The iPhone and iPad are great devices for consuming content. Unfortunately, their ability to produce content is limited. Whether transcribing a lengthy dissertation, creating high-level graphic artistry, or writing code in a rich integrated development environment, the current design and constrained screen real estate of iOS devices have reinforced their intent as an endpoint with high bandwidth output and low bandwidth input. In other words, it's really hard to write code on the iPhone or iPad!
Even so, this intentional design has not stopped determined iOS application developers from attempting to transplant the application and design experience of a desktop computer to the iPhone or iPad. This article takes a look at some of the more notable attempts to do this and evaluates how well they succeeded. (Unless otherwise indicated, iPad and iPhone/iPod touch versions of the apps are available. Note that apps listed as "iPhone/iPod touch only" should run on the iPad but were designed for the smaller iOS devices.)
Code Viewer 2
This helpful app can retrieve project files from a Subversion code repository and display them on the iOS device in an organized manner and offers code keyword highlighting, just like a desktop editor would. Annotations can be made to the files, and these notations can be synced back to the repository with the same check-in options one familiar with Subversion would expect. Code Viewer 2 supports HTTP and HTTPS connections, but not SSH connections. It would be nice if future releases support other open source control systems like CVS, Git, and Mercurial. Still, Code Viewer 2 does what it was designed to do very well. It's very useful to have on your iOS device, especially in moments of inspiration when you finally realize how to refine a troublesome algorithm or recognize the location of a snarky and elusive bug.
$6.99 (iPad only), app2.me/3143
The popularity of HTML5/CSS3 continues to grow, but using it to built attractive font styles, color schemes, and effects can take a considerable amount of time and effort. Because the iPad is being used more frequently to show work in progress to clients, it's very convenient to have an editor app onboard to tweak style sheet designs on the fly—CSS3Machine fits the bill. It's also a rewarding app to use if you're still learning the intricacies of CSS3. It's educational, and fun to move sliders and toggle settings to see what creation comes out of this style sheet maker.
$9.99 (iPhone/iPod touch only), app2.me/3144
Apple's iOS SDK is necessary to build apps, and its Interface Builder (IB) is especially useful for creating sliders, buttons, tabs, progress indicators, and other elements of the UI. However, the SDK and IB are OS X-based tools—to build an app you have to be sitting in front of your Mac.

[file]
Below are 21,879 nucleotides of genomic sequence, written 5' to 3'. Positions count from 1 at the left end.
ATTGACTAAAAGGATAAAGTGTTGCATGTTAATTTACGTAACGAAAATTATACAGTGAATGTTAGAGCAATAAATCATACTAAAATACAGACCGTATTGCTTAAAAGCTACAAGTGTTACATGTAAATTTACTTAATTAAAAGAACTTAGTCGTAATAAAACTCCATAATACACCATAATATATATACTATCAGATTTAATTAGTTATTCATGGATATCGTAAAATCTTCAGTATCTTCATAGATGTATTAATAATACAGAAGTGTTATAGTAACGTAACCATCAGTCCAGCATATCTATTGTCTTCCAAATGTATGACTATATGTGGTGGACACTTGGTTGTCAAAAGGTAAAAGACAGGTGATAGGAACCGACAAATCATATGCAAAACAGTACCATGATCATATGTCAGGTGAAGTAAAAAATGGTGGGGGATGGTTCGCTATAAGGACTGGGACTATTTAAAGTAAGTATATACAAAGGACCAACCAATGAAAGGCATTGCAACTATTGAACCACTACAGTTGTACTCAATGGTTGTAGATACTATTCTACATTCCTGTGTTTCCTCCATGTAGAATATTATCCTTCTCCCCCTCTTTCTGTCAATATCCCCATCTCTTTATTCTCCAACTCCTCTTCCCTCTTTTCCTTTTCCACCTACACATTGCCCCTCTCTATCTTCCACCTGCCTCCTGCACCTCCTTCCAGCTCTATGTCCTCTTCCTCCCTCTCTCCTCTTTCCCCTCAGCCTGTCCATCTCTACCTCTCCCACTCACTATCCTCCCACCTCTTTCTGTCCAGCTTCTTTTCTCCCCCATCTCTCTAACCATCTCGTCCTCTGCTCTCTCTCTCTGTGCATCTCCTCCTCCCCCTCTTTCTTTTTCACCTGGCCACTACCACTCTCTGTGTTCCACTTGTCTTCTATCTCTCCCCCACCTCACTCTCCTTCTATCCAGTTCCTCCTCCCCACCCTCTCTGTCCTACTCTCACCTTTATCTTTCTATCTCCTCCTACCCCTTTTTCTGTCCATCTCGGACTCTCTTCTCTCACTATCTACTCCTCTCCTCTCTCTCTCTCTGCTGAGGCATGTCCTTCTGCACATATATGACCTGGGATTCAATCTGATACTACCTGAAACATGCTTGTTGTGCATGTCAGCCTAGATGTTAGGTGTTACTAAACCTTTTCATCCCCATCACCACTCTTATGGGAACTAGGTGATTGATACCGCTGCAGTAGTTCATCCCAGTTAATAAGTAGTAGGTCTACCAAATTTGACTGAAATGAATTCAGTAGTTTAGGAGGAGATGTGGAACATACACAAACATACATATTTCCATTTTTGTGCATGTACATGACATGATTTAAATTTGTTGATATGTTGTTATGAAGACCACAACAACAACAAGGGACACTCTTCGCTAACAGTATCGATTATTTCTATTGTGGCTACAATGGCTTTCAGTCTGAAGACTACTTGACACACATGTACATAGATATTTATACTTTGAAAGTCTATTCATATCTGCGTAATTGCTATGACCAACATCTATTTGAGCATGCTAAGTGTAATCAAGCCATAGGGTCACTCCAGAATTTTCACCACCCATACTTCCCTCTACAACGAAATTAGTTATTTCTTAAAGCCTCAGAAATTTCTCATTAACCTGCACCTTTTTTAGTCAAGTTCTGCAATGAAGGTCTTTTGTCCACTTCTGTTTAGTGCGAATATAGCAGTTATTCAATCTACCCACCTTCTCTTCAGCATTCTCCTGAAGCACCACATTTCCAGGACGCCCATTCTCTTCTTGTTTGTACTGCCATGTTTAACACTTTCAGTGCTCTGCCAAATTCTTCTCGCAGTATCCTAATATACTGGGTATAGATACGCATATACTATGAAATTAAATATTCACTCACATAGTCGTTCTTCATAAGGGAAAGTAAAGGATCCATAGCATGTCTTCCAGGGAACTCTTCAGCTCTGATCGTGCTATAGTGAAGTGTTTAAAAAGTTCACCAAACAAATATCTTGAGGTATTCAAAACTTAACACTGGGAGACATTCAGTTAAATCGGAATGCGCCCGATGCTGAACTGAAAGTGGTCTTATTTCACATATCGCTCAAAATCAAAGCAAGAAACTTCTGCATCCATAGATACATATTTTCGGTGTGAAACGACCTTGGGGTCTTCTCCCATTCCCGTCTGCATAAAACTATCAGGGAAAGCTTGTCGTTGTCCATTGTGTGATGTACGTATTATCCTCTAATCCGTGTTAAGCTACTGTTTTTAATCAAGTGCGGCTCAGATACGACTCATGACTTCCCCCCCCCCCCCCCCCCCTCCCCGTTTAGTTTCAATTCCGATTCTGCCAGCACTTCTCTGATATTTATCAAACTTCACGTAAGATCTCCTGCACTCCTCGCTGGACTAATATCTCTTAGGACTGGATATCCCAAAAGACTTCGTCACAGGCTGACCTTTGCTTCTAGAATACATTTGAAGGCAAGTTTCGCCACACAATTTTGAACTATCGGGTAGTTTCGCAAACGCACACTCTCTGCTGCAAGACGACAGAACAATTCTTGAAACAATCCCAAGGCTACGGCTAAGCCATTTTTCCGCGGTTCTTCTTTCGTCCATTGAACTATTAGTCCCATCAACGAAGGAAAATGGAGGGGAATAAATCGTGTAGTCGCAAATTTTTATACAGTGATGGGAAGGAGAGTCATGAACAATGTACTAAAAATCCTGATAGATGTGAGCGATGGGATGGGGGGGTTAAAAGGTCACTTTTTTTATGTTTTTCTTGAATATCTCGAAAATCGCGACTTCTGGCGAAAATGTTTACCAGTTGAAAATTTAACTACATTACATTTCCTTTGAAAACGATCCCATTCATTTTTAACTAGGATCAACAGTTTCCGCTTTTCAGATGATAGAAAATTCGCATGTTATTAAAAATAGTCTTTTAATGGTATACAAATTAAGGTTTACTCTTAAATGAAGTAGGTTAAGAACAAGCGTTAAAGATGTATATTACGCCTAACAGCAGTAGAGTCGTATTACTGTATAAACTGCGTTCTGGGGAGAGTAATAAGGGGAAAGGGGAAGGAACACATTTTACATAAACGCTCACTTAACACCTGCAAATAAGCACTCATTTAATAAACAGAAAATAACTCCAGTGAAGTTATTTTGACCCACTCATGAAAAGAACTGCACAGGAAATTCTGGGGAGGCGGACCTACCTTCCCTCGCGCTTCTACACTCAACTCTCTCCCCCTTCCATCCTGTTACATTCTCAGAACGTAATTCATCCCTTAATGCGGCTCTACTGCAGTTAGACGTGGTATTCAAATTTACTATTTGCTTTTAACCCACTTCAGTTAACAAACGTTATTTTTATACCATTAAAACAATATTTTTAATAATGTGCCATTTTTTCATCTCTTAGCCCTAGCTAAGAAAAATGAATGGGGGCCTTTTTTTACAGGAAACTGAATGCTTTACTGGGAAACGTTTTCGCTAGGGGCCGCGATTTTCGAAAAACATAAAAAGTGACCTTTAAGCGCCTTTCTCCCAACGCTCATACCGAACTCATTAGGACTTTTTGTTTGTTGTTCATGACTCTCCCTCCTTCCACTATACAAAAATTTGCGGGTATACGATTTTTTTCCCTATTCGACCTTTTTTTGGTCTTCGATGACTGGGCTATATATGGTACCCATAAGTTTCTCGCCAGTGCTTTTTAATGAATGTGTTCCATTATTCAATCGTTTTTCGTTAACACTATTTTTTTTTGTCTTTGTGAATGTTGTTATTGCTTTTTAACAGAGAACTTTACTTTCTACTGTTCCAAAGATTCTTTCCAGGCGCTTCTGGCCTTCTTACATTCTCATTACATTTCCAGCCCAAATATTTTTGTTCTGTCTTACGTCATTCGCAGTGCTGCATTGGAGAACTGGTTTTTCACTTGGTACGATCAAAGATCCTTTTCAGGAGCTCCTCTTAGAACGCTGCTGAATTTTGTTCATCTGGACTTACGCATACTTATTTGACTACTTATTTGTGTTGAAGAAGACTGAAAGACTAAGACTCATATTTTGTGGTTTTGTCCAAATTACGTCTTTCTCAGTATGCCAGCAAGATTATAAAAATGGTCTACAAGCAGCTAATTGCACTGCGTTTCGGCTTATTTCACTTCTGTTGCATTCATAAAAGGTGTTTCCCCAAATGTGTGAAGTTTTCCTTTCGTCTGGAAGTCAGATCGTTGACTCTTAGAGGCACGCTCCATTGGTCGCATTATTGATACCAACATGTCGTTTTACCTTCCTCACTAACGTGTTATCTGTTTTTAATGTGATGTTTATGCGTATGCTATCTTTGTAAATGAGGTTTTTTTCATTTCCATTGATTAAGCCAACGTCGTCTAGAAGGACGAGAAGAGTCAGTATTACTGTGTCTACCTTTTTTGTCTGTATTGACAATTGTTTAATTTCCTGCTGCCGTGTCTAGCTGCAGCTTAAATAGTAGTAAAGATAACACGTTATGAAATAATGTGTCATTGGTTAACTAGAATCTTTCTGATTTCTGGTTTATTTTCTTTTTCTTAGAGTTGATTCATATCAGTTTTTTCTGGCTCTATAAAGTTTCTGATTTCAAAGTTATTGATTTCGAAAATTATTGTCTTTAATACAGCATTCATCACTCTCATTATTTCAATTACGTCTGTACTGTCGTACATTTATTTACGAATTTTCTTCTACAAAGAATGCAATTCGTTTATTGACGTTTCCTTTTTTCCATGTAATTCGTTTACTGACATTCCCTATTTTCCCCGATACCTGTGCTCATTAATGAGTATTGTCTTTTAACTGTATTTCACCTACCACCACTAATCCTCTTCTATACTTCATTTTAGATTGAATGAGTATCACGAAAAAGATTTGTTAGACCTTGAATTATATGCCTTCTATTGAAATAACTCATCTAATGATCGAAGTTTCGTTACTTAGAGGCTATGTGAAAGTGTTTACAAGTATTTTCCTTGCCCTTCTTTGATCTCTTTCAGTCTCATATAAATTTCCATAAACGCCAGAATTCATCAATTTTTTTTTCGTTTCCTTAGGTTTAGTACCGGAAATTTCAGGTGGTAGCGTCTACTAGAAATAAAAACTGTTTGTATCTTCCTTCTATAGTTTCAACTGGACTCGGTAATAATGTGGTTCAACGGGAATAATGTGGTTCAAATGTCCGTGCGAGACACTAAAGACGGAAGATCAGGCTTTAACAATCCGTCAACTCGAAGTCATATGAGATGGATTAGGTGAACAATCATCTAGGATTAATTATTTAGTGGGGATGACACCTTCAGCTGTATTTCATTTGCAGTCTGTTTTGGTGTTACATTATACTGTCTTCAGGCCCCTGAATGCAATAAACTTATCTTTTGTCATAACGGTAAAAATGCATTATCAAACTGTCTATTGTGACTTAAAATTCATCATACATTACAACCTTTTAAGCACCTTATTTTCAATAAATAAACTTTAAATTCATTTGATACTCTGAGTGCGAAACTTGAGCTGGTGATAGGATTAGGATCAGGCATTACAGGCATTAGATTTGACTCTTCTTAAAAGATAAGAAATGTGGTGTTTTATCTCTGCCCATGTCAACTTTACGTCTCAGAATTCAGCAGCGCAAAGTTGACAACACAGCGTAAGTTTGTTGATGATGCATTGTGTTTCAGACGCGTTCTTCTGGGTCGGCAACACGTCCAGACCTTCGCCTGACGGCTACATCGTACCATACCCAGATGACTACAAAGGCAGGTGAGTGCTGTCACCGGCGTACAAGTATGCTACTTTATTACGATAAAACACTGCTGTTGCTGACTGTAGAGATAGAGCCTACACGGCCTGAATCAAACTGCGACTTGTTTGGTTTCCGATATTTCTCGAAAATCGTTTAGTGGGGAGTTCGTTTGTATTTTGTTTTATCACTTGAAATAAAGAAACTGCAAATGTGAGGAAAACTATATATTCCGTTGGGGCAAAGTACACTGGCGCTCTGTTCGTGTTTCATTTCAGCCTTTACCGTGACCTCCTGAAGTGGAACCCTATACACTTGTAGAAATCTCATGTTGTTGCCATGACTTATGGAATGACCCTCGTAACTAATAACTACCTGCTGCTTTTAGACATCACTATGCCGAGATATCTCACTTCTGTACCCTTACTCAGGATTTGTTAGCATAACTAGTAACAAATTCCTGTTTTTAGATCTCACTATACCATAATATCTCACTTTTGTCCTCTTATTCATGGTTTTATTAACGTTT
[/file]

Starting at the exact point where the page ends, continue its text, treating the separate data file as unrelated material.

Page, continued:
Thoth Ling wanted to be able to build interfaces directly from his iPhone, so he created Developer Toy. Using the app's tools is straightforward: Select the user interface elements to add to the Window, drag them into the desired location, and click the "Generate Code" button to export the layout. This generates a Zip file that can be sent to your Mac as an e-mail attachment or transferred via Wi-Fi. The files can then be unzipped and imported into Xcode for further development.
JavaDoc documentation can be very helpful when Java developers are learning new API's or reviewing a project's code documentation. However, transferring and browsing the documentation on anything other than a laptop takes a bit more effort. Fortunately, JDoc Reader makes these procedures much easier. By simply transferring a zipped JavaDoc archive to the iPhone or iPad via iTunes file sharing (or via an external file transfer service like Dropbox), you can view the help files the same way you would on the desktop. Note that expanding a JavaDoc zip or jar file before transferring will help speed up performance so the iPhone or iPad's processor doesn't have to do the work of uncompressing the JavaDoc files first before you access them. While the application delivers on what it promises, I do hope that future versions allow the ability to search across JDoc collections, as it would greatly accelerate the ability to locate desired information.
Continue pushing the envelope
Because of the physical limitations of iOS devices and the limitations the OS places on software, programmers and application designers may never be fully satisfied with tools like the ones I've reviewed. However, the existence of these apps demonstrates that developers are looking for ways to extend their productivity with the help of their iPad, iPhone, or iPod touch. Of particular interest to me are the design apps that can be used to play with ideas and brainstorm with clients.
I continue to prefer a powerful laptop for writing and reviewing code and related documentation when I'm on the road. However, I encourage developers to continue pushing the envelope on these apps. I look forward to the day when I can leave my laptop behind and have everything I need on my iPhone or iPad.